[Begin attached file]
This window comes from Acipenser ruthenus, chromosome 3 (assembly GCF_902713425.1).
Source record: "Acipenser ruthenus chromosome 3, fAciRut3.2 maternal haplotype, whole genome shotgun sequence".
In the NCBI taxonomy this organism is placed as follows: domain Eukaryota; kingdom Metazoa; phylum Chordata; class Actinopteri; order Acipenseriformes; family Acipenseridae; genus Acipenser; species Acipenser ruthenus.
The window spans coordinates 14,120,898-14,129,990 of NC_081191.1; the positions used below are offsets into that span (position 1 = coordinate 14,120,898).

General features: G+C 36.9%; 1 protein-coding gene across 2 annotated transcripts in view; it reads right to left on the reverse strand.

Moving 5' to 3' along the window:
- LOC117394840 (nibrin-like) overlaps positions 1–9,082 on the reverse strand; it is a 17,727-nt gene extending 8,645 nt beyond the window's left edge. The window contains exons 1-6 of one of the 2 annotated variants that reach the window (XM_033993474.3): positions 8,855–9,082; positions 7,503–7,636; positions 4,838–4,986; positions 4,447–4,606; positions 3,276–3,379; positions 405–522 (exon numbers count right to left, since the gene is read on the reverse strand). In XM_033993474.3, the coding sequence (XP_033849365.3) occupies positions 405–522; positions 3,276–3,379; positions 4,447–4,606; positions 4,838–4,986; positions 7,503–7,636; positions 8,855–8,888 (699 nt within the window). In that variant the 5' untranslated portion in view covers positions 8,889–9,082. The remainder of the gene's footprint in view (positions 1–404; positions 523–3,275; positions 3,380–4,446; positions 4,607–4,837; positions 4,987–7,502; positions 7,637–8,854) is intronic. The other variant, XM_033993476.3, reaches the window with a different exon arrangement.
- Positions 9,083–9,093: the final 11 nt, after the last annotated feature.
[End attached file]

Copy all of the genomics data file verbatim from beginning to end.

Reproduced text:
This window comes from Acipenser ruthenus, chromosome 3 (assembly GCF_902713425.1).
Source record: "Acipenser ruthenus chromosome 3, fAciRut3.2 maternal haplotype, whole genome shotgun sequence".
In the NCBI taxonomy this organism is placed as follows: domain Eukaryota; kingdom Metazoa; phylum Chordata; class Actinopteri; order Acipenseriformes; family Acipenseridae; genus Acipenser; species Acipenser ruthenus.
The window spans coordinates 14,120,898-14,129,990 of NC_081191.1; the positions used below are offsets into that span (position 1 = coordinate 14,120,898).

General features: G+C 36.9%; 1 protein-coding gene across 2 annotated transcripts in view; it reads right to left on the reverse strand.

Moving 5' to 3' along the window:
- LOC117394840 (nibrin-like) overlaps positions 1–9,082 on the reverse strand; it is a 17,727-nt gene extending 8,645 nt beyond the window's left edge. The window contains exons 1-6 of one of the 2 annotated variants that reach the window (XM_033993474.3): positions 8,855–9,082; positions 7,503–7,636; positions 4,838–4,986; positions 4,447–4,606; positions 3,276–3,379; positions 405–522 (exon numbers count right to left, since the gene is read on the reverse strand). In XM_033993474.3, the coding sequence (XP_033849365.3) occupies positions 405–522; positions 3,276–3,379; positions 4,447–4,606; positions 4,838–4,986; positions 7,503–7,636; positions 8,855–8,888 (699 nt within the window). In that variant the 5' untranslated portion in view covers positions 8,889–9,082. The remainder of the gene's footprint in view (positions 1–404; positions 523–3,275; positions 3,380–4,446; positions 4,607–4,837; positions 4,987–7,502; positions 7,637–8,854) is intronic. The other variant, XM_033993476.3, reaches the window with a different exon arrangement.
- Positions 9,083–9,093: the final 11 nt, after the last annotated feature.